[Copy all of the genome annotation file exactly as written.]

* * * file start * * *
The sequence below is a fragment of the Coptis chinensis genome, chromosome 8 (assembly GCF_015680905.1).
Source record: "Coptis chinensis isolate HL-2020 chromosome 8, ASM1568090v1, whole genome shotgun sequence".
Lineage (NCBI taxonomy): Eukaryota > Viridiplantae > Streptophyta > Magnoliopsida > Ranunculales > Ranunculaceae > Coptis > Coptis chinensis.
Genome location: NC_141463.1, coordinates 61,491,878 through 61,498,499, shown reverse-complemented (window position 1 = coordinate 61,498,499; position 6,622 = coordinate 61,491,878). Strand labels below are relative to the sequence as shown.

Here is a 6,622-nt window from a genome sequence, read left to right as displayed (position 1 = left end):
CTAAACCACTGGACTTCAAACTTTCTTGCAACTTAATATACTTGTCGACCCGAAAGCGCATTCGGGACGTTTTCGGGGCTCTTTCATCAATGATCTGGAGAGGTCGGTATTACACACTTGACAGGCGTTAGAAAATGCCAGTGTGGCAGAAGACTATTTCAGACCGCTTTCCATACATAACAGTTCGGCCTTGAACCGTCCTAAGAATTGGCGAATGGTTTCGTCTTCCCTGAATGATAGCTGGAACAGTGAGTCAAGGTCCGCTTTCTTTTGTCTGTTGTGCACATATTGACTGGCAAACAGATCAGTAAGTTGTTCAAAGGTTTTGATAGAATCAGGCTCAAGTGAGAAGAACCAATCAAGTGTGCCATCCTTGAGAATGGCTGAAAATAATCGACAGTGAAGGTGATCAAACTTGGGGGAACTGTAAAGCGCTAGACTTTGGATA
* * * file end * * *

The sequence below is a fragment of the Coptis chinensis genome, chromosome 8 (assembly GCF_015680905.1).
Source record: "Coptis chinensis isolate HL-2020 chromosome 8, ASM1568090v1, whole genome shotgun sequence".
Lineage (NCBI taxonomy): Eukaryota > Viridiplantae > Streptophyta > Magnoliopsida > Ranunculales > Ranunculaceae > Coptis > Coptis chinensis.
Genome location: NC_141463.1, coordinates 61,491,878 through 61,498,499, shown reverse-complemented (window position 1 = coordinate 61,498,499; position 6,622 = coordinate 61,491,878). Strand labels below are relative to the sequence as shown.

Here is a 6,622-nt window from a genome sequence, read left to right as displayed (position 1 = left end):
CTAAACCACTGGACTTCAAACTTTCTTGCAACTTAATATACTTGTCGACCCGAAAGCGCATTCGGGACGTTTTCGGGGCTCTTTCATCAATGATCTGGAGAGGTCGGTATTACACACTTGACAGGCGTTAGAAAATGCCAGTGTGGCAGAAGACTATTTCAGACCGCTTTCCATACATAACAGTTCGGCCTTGAACCGTCCTAAGAATTGGCGAATGGTTTCGTCTTCCCTGAATGATAGCTGGAACAGTGAGTCAAGGTCCGCTTTCTTTTGTCTGTTGTGCACATATTGACTGGCAAACAGATCAGTAAGTTGTTCAAAGGTTTTGATAGAATCAGGCTCAAGTGAGAAGAACCAATCAAGTGTGCCATCCTTGAGAATGGCTGAAAATAATCGACAGTGAAGGTGATCAAACTTGGGGGAACTGTAAAGCGCTAGACTTTGGATA